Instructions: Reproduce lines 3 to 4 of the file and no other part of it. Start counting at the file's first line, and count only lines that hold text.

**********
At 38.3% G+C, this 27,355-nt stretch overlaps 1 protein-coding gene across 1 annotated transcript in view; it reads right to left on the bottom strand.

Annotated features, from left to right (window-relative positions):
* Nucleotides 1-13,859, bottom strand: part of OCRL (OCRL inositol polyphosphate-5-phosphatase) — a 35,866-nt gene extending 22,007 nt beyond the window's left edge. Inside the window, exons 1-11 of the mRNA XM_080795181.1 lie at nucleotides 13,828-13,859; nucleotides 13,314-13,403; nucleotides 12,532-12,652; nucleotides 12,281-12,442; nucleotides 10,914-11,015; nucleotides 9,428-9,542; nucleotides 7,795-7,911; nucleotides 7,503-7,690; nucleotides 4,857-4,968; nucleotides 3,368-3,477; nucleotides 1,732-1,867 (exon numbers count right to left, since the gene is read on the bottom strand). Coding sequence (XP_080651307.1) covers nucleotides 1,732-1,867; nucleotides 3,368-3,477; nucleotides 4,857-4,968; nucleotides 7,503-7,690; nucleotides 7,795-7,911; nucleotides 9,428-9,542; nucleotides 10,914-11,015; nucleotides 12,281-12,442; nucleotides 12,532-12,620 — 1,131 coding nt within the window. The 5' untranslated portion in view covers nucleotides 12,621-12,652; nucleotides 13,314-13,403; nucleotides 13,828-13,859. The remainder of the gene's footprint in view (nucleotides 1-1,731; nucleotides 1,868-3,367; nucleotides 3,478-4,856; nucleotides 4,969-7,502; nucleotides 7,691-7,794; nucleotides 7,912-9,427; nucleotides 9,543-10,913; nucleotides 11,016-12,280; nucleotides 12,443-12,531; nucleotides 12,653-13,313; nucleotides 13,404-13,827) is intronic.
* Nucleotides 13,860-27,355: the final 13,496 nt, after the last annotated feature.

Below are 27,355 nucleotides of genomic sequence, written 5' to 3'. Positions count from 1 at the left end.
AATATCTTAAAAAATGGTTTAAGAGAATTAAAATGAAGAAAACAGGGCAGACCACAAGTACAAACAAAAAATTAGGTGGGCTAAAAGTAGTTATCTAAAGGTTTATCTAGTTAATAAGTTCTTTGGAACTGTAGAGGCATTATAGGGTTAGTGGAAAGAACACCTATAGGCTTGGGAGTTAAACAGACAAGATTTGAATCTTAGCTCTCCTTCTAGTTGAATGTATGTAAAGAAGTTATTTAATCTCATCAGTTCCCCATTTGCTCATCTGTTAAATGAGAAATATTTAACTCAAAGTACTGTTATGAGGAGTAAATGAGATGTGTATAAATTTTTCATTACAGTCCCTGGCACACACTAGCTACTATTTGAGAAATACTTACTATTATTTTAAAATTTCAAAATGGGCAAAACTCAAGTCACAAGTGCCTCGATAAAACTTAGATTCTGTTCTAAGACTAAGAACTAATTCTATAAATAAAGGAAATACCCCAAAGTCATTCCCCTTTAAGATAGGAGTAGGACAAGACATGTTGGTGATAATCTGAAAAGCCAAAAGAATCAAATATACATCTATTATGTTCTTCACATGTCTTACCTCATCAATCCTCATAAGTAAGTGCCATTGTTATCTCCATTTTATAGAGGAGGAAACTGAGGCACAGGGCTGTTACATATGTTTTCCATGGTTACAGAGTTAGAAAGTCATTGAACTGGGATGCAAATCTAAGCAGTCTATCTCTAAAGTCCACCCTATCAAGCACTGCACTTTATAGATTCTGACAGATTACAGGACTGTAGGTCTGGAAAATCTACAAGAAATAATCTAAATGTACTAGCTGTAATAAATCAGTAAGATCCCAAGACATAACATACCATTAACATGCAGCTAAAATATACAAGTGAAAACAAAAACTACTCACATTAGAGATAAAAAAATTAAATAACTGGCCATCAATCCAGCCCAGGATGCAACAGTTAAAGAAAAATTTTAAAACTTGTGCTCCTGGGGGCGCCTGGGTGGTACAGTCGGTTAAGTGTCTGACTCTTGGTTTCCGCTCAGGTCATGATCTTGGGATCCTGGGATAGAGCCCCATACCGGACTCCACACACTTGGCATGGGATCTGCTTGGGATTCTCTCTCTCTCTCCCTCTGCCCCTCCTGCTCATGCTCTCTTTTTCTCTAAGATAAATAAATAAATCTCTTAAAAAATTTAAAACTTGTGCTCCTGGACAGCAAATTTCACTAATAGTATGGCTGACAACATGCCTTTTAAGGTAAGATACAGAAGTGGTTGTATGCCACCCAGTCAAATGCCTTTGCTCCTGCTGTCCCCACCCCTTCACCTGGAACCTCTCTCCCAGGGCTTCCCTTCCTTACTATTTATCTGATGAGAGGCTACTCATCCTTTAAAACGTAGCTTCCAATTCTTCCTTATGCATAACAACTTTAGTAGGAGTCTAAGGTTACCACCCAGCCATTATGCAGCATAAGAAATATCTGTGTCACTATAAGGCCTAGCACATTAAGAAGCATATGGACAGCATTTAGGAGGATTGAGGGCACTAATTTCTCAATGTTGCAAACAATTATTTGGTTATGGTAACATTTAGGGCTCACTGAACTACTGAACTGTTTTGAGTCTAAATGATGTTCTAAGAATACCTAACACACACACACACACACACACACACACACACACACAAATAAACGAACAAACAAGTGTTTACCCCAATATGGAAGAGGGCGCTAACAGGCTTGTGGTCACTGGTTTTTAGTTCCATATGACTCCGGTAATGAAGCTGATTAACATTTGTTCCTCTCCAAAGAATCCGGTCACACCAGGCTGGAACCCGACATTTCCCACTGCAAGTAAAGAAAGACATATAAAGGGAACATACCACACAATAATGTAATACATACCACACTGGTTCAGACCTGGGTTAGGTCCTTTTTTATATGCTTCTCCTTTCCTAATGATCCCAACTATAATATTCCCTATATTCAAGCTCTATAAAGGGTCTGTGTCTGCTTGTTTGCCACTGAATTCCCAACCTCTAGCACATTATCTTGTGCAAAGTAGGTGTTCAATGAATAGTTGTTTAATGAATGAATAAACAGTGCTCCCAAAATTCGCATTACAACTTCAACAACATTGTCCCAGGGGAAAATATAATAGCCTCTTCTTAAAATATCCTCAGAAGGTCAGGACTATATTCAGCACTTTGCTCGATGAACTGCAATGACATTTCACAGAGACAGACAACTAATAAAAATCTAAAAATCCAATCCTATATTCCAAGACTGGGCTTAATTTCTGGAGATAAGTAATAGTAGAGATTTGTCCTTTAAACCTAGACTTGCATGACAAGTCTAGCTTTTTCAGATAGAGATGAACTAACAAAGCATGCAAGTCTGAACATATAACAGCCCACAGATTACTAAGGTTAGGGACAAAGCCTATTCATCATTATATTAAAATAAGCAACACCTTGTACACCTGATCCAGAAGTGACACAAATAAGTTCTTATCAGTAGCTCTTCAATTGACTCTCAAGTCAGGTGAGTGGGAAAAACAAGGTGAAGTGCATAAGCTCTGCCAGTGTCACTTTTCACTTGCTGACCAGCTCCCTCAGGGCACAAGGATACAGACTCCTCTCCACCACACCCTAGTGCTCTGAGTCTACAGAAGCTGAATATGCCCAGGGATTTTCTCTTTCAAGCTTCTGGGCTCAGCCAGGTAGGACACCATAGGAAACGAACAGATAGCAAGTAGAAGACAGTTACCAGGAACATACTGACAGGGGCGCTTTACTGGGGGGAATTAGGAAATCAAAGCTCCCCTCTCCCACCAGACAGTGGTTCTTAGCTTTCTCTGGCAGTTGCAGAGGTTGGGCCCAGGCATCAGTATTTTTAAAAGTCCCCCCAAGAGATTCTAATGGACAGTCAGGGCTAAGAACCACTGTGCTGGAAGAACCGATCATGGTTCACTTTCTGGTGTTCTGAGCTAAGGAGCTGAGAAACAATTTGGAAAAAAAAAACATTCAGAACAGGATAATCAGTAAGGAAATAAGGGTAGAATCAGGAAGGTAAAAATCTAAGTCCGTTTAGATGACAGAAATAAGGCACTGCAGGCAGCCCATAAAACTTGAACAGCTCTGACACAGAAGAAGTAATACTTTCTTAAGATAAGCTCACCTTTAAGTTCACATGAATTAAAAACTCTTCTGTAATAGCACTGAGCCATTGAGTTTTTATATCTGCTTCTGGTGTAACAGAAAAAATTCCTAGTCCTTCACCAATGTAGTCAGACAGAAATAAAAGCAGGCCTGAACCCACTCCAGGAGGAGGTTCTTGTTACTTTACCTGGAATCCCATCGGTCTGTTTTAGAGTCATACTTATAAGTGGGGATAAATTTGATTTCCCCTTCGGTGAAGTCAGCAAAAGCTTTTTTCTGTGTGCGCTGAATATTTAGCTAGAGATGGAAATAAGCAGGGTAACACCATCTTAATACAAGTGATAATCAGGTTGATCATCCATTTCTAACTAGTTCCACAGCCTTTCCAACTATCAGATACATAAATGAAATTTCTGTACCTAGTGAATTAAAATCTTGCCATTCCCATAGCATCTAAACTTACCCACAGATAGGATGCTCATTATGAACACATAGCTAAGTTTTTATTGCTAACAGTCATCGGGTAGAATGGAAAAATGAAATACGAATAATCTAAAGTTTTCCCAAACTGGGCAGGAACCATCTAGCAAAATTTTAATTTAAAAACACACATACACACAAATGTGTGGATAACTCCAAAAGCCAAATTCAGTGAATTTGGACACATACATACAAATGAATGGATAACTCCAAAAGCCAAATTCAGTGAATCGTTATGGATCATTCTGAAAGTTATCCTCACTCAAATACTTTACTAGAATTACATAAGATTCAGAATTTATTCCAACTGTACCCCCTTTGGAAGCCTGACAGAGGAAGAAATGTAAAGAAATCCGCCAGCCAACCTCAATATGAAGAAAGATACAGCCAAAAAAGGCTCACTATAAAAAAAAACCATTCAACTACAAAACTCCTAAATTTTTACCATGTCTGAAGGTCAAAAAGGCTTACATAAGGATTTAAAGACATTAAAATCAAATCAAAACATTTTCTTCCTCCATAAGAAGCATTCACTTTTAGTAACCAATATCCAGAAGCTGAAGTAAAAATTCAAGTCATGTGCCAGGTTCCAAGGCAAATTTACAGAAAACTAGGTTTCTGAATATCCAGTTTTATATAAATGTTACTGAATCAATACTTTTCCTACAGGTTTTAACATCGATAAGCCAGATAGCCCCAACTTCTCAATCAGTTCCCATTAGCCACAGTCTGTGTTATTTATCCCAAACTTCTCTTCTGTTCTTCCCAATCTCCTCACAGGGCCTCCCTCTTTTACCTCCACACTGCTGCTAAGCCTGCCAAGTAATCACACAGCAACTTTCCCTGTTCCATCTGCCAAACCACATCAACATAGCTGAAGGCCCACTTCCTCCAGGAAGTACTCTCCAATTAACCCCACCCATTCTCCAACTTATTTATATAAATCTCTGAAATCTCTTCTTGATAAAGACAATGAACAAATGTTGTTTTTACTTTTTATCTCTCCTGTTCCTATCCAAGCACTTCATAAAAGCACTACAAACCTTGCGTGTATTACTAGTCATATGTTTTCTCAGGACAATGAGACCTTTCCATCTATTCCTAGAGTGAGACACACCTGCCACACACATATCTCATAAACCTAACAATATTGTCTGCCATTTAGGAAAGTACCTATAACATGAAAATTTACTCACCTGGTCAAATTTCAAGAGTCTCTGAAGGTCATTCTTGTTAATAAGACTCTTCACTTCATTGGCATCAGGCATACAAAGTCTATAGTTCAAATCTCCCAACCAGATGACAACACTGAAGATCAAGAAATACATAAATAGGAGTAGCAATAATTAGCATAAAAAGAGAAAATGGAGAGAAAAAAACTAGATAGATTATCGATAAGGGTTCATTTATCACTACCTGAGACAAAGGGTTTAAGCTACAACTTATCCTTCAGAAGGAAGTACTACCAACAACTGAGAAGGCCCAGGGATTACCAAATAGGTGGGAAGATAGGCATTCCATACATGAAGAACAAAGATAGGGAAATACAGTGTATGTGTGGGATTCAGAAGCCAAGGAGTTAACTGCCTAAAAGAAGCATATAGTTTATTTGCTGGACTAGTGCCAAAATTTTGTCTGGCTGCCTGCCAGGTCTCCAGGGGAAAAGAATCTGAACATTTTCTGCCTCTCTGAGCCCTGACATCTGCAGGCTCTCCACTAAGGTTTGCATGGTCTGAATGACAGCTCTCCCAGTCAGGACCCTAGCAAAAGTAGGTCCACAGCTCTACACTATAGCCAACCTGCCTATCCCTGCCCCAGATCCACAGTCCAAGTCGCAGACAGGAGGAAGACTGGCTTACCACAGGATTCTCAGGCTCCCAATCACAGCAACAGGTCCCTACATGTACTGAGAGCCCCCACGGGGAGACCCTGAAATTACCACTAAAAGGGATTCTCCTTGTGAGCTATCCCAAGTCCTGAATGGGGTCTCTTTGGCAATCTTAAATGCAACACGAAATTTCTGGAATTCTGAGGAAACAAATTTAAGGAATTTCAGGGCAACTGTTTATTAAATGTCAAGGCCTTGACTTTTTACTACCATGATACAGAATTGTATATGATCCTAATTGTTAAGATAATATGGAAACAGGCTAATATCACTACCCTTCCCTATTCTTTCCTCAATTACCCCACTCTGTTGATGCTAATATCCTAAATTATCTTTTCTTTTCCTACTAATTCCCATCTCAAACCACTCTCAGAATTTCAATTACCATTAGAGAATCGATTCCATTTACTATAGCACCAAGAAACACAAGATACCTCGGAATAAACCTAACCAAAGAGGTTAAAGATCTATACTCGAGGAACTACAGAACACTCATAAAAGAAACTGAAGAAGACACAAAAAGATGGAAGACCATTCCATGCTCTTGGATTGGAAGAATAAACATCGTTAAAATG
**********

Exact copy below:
* Nucleotides 1-13,859, bottom strand: part of OCRL (OCRL inositol polyphosphate-5-phosphatase) — a 35,866-nt gene extending 22,007 nt beyond the window's left edge. Inside the window, exons 1-11 of the mRNA XM_080795181.1 lie at nucleotides 13,828-13,859; nucleotides 13,314-13,403; nucleotides 12,532-12,652; nucleotides 12,281-12,442; nucleotides 10,914-11,015; nucleotides 9,428-9,542; nucleotides 7,795-7,911; nucleotides 7,503-7,690; nucleotides 4,857-4,968; nucleotides 3,368-3,477; nucleotides 1,732-1,867 (exon numbers count right to left, since the gene is read on the bottom strand). Coding sequence (XP_080651307.1) covers nucleotides 1,732-1,867; nucleotides 3,368-3,477; nucleotides 4,857-4,968; nucleotides 7,503-7,690; nucleotides 7,795-7,911; nucleotides 9,428-9,542; nucleotides 10,914-11,015; nucleotides 12,281-12,442; nucleotides 12,532-12,620 — 1,131 coding nt within the window. The 5' untranslated portion in view covers nucleotides 12,621-12,652; nucleotides 13,314-13,403; nucleotides 13,828-13,859. The remainder of the gene's footprint in view (nucleotides 1-1,731; nucleotides 1,868-3,367; nucleotides 3,478-4,856; nucleotides 4,969-7,502; nucleotides 7,691-7,794; nucleotides 7,912-9,427; nucleotides 9,543-10,913; nucleotides 11,016-12,280; nucleotides 12,443-12,531; nucleotides 12,653-13,313; nucleotides 13,404-13,827) is intronic.
* Nucleotides 13,860-27,355: the final 13,496 nt, after the last annotated feature.